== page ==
On July 13, 2022, President Uhuru Kenyatta presided over the official opening of the DCI National Forensic Laboratory. The Head of State was accompanied by several leaders including Chief Justice Martha Koome, Interior Cabinet Secretary Dr Fred Matiang’i, Inspector General of Police Hillary Mutyambai and the Director of Criminal Investigations George Kinoti.
Following the unveiling, the Ksh4 billion DCI National Forensics Laboratory puts Kenya at par with world-leading nations in terms of cracking complex cases. Prior to this, the dream for the country to have a National Forensic facility that would help in solving crime scientifically had been elusive for many years, even after successive governments invested billions of shillings in the project.
The Forensic Laboratory had been identified as a security flagship project under Vision 2030 and was one of the projects to be completed under the 1st Medium Term plan 2008-2012. Despite being classified under the security, peace building and conflict management sector which plays a critical and strategic role in achieving the targets of vision 2030, the project failed to materialize until March 2014, when the Jubilee administration kicked off the project.
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Over the last nine years, the government has invested heavily in the construction of the physical structure and installed the relevant state-of-the-art equipment, in the 10 specialized scientific labs within the laboratory.
According to the DCI, qualified detectives in various academic scientific fields such as Computer Science, Pure Mathematics, Chemistry, Biology, Biochemistry, Physics and Information Technology among others, have been deployed to offer their professional services in their respective areas of specialization.
The completion of this facility, therefore, heralds a new chapter in Kenya’s history, as one of the country’s economic mainstays that will be key in shaping the country’s prosperity.
“This is therefore a historic national achievement that DCI cannot celebrate alone, but with all Kenyans and stakeholders specifically within the criminal justice system.
“Today, we bring you a comprehensive coverage of the Commissioning of this critical state-of-the-art facility, that is comparable to none in Africa and which is the regional seat of Forensic investigations,” the DCI Kinoti stated during the unveiling.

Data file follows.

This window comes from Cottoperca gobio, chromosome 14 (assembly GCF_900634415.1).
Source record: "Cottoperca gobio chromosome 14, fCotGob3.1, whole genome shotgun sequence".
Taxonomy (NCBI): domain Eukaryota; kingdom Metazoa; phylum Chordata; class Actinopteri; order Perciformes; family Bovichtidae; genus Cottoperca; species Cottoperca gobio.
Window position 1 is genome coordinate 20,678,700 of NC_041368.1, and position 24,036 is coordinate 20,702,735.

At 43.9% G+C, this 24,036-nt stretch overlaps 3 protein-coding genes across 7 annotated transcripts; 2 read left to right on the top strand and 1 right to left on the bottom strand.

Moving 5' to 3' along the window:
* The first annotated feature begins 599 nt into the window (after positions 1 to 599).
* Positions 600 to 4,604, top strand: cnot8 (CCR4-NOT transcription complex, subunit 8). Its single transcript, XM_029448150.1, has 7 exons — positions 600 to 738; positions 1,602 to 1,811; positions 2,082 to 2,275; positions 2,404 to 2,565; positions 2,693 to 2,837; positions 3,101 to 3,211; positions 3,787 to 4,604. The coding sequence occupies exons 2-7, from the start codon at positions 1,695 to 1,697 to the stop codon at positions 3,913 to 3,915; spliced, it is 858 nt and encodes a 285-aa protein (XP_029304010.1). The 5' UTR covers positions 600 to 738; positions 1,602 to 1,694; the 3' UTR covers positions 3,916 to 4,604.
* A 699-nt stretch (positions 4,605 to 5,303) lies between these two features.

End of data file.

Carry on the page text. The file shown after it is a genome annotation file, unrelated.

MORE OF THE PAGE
The DCI National Forensics Laboratory will boost the effectiveness of crime investigations ensuring faster conclusion of cases since samples will not be sent to South Africa for forensic analysis, as has been in the past. Delays in investigations were occasioned by detectives having to wait for toxicology tests on samples shipped out of the country.
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The 10-laboratory facility will now solve crimes such as terrorism, robbery with violence, murder, cyber fraud, espionage, kidnappings, rape and defilement using modern scientific methods that limit human interaction with evidence and allow for proper documentation for successful convictions. Other crimes such as organised transnational crime, trafficking of drugs, illicit arms and wildlife trophies will now be unravelled by detectives using scientific data.
Inside the DCI National Forensics Laboratory is an ultramodern fingerprint identification lab which will conduct forensic analysis on concealed fingerprint marks by linking suspects to crime scenes. This unit will also keep criminal records in the form of fingerprints and be tasked with the issuance of certificates of good conduct.
The forensic chemistry lab will undertake the microscopy of gun-shot powder residue on clothes and human skin to establish the person in possession of a firearm used in a crime. Also, the unit will conduct toxicological analysis of blood stains, urine and other specimens to establish traces of poison or drugs in the human body. With the modern equipment, this unit will be able to extract soil samples from a suspect’s shoe and match it with the crime scene.
DNA testing on a range of biological samples gathered from a rape or homicide scene or suspect that can act as evidence in court will be undertaken by the forensic biology lab. The unit will also maintain a DNA Index System for use in solving future crimes.
The retrieval and processing of CCTV exhibits, audio-visual recordings, crime scene enactment through videography and analyse biometric voice recognition for use in court as exhibits will be conducted by the forensic imaging and acoustic lab. This unit will also keep custody of the records.
The cybercrime and digital forensics lab will be tasked with collecting evidence from digital equipment like computers, digital cameras, memory cards, flash disks and other storage devices. The department will also help in recovering deleted short message texts, contact lists, videos and email sources.
The unit will come as a major boost in combating the rampant cases of SIM swapping, cybercrime and cryptocurrency fraud that have been on the rise in the country.
Other labs within the DCI National Forensics Laboratory include; the document examination, ballistics examination, bomb and hazardous material disposal unit and forensic evidence management laboratory.
The Anti-Terror Police Unit (ATPU)’s databank for current and emerging terror suspects will also be hosted at the facility. All these departments will be manned by experts trained both locally and internationally.
The DCI National Forensics Laboratory will also complement the services offered by the government chemist by reducing the turnaround time for samples picked for further investigations during post-mortem examinations.
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